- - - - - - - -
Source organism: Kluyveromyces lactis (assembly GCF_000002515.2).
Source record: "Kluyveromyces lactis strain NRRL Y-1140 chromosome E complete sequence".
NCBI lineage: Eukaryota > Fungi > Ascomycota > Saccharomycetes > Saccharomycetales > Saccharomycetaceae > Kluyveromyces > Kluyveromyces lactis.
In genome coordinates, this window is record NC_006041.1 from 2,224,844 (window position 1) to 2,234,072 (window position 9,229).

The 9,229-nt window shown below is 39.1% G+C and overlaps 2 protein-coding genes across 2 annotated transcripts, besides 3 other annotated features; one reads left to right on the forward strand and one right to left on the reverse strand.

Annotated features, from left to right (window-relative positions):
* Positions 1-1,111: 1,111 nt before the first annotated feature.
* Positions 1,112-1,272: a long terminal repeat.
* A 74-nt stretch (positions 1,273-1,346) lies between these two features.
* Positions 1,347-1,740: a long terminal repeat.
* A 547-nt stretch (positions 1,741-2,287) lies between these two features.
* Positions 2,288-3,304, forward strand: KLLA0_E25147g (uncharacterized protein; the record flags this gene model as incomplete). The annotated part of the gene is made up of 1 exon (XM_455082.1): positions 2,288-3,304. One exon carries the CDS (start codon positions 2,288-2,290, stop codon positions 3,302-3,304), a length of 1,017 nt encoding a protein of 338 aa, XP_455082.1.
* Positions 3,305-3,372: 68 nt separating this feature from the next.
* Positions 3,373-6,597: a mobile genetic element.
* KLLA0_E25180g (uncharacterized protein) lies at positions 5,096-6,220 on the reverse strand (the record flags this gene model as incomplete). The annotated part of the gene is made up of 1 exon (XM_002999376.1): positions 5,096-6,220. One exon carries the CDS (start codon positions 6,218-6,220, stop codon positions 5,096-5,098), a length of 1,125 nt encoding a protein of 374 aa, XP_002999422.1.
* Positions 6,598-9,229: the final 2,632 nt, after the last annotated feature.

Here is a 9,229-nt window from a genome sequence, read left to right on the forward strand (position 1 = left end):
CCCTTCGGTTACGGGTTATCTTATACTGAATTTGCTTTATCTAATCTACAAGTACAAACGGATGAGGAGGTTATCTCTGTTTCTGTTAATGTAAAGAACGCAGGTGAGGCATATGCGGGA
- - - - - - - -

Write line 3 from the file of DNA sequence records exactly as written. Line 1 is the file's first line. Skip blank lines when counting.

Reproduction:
NCBI lineage: Eukaryota > Fungi > Ascomycota > Saccharomycetes > Saccharomycetales > Saccharomycetaceae > Kluyveromyces > Kluyveromyces lactis.